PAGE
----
SGA representative tackles cultural differences in freshman dorms
Housing and Residence Life addresses sex, drugs and alcohol head-on to freshmen in the first months of college.
But one of the most important changes that happens in college — interacting and living with people of different cultures — is not discussed at all, according to Nancy Kannampuzha, Student Government Association sophomore senator.
Kannampuzha said she hopes to collaborate with HRL and other campus organizations to address cultural awareness, especially in the freshman dorms. When she was a freshman, Kannampuzha said she noticed that when different people came together, it caused confusion, with many students not knowing how to approach cultural differences. She said she had trouble herself, which contributed to her interest in encouraging conversation about cultural differences.
From personal experience and word-of-mouth, Kannampuzha said she realized that differences between people of different cultures are an issue. She said she hopes to organize events — similar to the CLOM meetings on sexual assault in the freshmen dorms — to open the doors of communication between students and provide resources to help solve problems.
The plans are still in the beginning stages, and Kannampuzha said she still has to do more research and talk to more people to work out the details.
“Pepperdine is doing a great job of increasing diversity,” Kannampuzha said. “But now it’s about how much more are we willing to support our students in that. This will be support for students from every avenue of differences and how that’s mixed together.”
Considering Seaver achieved 50 percent ethnic diversity this year, this issue is more relevant than it has ever been before, Resident Director Karl Kalinkewicz (‘06) said.
Kalinkewicz said when he was a student, Pepperdine wasn’t nearly as diverse as it is now, and now there are more people coming in from all different backgrounds. “We need to help build a stable community where students can address issues connected to diversity,” Kalinkewicz said. “That’s a part of their education too, and it can be just as meaningful as what they learn in the classroom. It’s easy to only talk to the people who eat the same thing, like the same things, drive the same car. We just want to break down the barriers of communication.”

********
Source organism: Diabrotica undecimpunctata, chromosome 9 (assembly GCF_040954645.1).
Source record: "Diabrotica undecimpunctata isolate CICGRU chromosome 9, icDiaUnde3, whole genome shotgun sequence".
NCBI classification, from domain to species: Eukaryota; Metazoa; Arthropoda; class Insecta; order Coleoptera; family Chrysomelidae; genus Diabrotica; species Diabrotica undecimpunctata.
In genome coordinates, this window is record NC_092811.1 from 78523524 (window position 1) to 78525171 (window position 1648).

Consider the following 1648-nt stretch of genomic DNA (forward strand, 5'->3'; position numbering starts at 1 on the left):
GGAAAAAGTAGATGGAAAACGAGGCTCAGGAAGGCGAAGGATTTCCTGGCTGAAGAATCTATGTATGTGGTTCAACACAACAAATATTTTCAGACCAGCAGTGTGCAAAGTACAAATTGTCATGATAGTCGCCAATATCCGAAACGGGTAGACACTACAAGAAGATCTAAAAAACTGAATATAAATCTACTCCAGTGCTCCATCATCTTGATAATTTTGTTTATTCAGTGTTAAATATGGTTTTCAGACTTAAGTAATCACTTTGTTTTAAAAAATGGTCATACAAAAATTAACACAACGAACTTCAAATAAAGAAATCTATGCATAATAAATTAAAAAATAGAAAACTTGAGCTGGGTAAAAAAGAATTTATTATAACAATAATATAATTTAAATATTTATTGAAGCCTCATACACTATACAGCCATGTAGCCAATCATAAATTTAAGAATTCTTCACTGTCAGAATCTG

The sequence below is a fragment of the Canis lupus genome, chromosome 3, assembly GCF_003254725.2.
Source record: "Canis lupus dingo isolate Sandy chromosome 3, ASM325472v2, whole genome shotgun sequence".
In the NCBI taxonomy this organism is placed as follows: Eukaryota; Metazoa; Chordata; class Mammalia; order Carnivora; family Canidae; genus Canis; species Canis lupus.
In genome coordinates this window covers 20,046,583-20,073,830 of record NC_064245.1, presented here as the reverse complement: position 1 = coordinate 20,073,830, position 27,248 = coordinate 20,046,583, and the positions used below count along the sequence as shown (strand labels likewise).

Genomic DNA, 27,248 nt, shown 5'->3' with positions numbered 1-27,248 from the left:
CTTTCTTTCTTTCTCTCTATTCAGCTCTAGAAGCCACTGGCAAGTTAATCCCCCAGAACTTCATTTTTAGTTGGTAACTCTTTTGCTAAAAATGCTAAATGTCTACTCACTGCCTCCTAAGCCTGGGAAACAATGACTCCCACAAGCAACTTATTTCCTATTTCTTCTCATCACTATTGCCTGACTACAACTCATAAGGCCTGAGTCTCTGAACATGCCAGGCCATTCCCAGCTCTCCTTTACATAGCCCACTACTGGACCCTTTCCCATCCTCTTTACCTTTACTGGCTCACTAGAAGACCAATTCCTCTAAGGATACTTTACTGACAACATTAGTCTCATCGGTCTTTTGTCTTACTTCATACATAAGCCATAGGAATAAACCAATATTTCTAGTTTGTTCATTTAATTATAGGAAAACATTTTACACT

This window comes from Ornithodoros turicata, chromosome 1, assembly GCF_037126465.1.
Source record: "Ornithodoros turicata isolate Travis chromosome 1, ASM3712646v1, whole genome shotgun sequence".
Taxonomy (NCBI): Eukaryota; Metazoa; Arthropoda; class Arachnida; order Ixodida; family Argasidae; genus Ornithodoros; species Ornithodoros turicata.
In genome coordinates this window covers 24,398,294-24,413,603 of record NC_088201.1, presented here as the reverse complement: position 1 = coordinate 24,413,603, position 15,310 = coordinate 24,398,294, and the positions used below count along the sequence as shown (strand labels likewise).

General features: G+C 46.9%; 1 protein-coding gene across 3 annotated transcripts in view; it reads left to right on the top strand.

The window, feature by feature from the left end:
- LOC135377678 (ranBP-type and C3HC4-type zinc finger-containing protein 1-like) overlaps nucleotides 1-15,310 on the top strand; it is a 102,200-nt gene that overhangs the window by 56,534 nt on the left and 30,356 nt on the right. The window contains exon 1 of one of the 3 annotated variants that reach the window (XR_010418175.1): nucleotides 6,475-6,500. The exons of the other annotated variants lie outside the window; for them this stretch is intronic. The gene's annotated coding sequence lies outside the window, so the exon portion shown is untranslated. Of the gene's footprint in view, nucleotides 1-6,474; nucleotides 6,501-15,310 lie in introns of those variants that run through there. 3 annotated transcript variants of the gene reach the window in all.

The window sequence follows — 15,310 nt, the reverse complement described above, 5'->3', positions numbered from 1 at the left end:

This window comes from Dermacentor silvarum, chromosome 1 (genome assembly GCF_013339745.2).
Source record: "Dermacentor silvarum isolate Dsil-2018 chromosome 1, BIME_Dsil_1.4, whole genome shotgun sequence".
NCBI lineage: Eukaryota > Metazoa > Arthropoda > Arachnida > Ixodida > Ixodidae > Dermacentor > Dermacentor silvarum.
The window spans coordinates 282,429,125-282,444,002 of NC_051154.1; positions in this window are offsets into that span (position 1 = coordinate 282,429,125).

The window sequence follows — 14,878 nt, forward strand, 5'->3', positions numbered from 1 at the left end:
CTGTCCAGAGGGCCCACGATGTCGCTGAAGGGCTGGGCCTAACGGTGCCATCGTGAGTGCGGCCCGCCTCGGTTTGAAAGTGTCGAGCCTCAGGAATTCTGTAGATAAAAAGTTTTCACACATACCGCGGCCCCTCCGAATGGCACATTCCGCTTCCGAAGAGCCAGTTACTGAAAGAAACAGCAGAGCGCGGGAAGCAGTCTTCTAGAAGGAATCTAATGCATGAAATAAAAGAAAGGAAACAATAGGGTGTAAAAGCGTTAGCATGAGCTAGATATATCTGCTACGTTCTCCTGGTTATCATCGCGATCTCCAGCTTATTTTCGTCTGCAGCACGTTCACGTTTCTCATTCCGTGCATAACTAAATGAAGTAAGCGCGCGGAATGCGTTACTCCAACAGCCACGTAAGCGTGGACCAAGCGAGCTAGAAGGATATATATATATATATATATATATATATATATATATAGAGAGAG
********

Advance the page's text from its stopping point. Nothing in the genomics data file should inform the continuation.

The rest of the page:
Kannampuzha said this issue is important to students during their 4 years in college and beyond. “We want Pepperdine students to be in line with the mission and being educated in every way,” she said. “Learning happens outside of the classroom as well. Equipping our students with cultural awareness in general will make them strong applicants in various other forms.”
Kannampuzha said cultural conflicts can stem from any difference: ethnicity, race, heritage, gender, sexual orientation, religion, values, political party, geographic location or anything else. “A lot of times people just don’t know what their response should be in these kinds of situations,” Kalinkewicz said. “Those differences manifest themselves in mostly passive aggressive ways, but I know that there are times when there are very clear issues when someone either willingly or unwillingly does something that is offensive to someone of another culture. Most of the time no one is trying to hurt someone else, and it’s usually a matter that they don’t realize what they did was wrong or couldn’t see it from the other person’s perspective.”
Kalinkewicz said HRL already extensively trains its staff on cultural awareness and diversity but that HRL would also like to provide “knowledge sessions” to the students. “At the end of each, we want students to have a better understanding,” he said. “It’s just a matter of figuring out the best way to get that information out there.”
Kannampuzha said the goal is for students to be better equipped to live harmoniously and to involve as many different people and groups as possible. She said she acknowledged that it would be a long and slow process, especially since she is more interested in a change in the campus environment instead of just putting on an event.
“I don’t even want everyone on the same page,” she said. “But if I could just get everyone in the same book, that would be great. If you show that there’s cultural differences to begin with, that can then be celebrated.”
Kalinkewicz said he was glad that it is student initiative leading this issue, since it’s the students who best understand what its like to live on campus daily and how it can be improved.
Follow Falon Opsahl on Twitter: @FalonGraphic
As published in the Nov. 7 issue of the Pepperdine Graphic.